Five years ago we eloped on a frozen lake in Maine. It was only a handful of days after our engagement and such an exhilarating and amazing decision. So much happens in five years, though it has zipped by: we have lived in three cities, bought our first home, adopted two cats, photographed weddings all over Europe and North America, launched a series of Fine Art Photographs, but what makes us most proud and delights us every day is our beautiful baby boy who is now nearly 19 months old. I am grateful to have a partner in everything that I do, I can say completely openly that he makes everything possible and is the best dad and husband, it is as if he as an endless capacity to be there for others and I am so lucky to have hitched my wagon to his.
In celebration of this milestone, we are writing a mini (very mini) series about being married for five years. The first topic which I will cover here is “Unveiled: The Secret To Working With Your Husband”! As many of you know, Will and I have been working together since we were married in 2013. We actually started by working on boats together — Will quit is investments job in London to become a sea captain and I was up for the adventure. It was short lived (long story, deeply dramatic/amusing) and when we headed back to the States we decided to re-pick up wedding photography. Luckily, Will and I have opposite skill sets which I think has made the balance so great, but there are a few rules we try to implement to keep the balance:
(1) Trust each other’s instincts. When one of us has a bad feeling about something we both trust that instinct and do not try to press ahead, working for yourself exposes you to the full extent of the decisions that you make. If we do make a mistake, we try to learn from it and let it go — it is critical when working with your spouse not to hold onto grudges, I would say that this is something that we are really good at.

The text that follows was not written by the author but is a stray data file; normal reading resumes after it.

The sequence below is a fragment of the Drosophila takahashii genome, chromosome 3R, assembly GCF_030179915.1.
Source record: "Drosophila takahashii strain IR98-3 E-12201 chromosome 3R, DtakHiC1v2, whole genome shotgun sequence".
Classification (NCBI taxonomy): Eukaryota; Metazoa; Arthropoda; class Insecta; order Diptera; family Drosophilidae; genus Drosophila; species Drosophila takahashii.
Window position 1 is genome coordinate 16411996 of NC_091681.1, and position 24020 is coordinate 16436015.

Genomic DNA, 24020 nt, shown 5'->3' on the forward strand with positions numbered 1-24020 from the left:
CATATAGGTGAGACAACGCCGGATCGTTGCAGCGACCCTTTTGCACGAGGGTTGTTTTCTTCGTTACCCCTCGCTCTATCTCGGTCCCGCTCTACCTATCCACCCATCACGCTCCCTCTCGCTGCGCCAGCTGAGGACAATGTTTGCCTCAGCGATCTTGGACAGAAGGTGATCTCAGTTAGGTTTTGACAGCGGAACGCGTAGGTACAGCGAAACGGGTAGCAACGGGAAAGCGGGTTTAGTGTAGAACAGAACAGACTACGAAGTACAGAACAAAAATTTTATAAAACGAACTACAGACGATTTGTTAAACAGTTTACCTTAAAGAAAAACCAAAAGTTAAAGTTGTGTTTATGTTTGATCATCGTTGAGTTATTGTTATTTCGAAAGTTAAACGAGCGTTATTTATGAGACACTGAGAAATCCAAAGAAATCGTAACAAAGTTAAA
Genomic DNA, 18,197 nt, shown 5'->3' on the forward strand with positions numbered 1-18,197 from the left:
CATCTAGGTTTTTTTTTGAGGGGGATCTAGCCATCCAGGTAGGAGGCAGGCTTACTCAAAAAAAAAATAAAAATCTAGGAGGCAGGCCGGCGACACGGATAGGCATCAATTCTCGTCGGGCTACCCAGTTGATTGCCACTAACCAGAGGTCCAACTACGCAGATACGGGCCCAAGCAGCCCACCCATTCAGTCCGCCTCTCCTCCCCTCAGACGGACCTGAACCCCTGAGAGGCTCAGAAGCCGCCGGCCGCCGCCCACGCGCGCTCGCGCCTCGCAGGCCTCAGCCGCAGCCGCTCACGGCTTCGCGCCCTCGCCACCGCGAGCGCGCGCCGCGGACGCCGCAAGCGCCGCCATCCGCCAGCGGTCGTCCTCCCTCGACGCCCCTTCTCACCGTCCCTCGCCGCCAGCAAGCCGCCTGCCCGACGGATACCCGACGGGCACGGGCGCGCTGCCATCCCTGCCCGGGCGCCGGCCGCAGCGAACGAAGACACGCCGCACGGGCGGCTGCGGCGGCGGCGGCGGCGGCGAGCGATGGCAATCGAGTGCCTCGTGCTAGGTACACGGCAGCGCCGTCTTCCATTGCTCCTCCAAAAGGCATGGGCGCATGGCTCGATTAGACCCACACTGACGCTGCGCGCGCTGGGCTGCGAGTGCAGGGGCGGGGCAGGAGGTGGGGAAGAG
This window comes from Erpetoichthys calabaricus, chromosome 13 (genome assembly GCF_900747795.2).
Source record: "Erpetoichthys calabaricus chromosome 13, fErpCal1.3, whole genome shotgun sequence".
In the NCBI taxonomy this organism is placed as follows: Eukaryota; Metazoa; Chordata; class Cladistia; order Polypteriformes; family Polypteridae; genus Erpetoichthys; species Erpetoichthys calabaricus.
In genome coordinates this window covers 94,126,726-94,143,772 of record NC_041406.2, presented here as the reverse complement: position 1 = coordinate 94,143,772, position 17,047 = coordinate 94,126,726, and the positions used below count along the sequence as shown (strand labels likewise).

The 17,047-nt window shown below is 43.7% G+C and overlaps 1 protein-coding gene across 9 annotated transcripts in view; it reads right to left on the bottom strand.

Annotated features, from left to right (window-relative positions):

(2) Behave professionally. We’re less good at this. There is always room for improvement but in ‘work mode’ we have to leave everything else going on between us behind. It’s also been interesting to work with larger teams, and that helps us try to be more professional with one another.
(3) Set clear goals. Will and I are totally united in the fact that we want the same things; we are open about our goals and often revisit them. We wrote a ‘3 year plan’ in 2013 (an incredible exercise which I recommend to everybody). We came across it in a move nearly three years later and found it was surprisingly on point — a lot of it had come true. Visualization!
(4) Play to our strengths. We like to believe that we have very different but complimentary skill sets. We do not compete in the work that we do and we try to prop each other up as much as we can. xx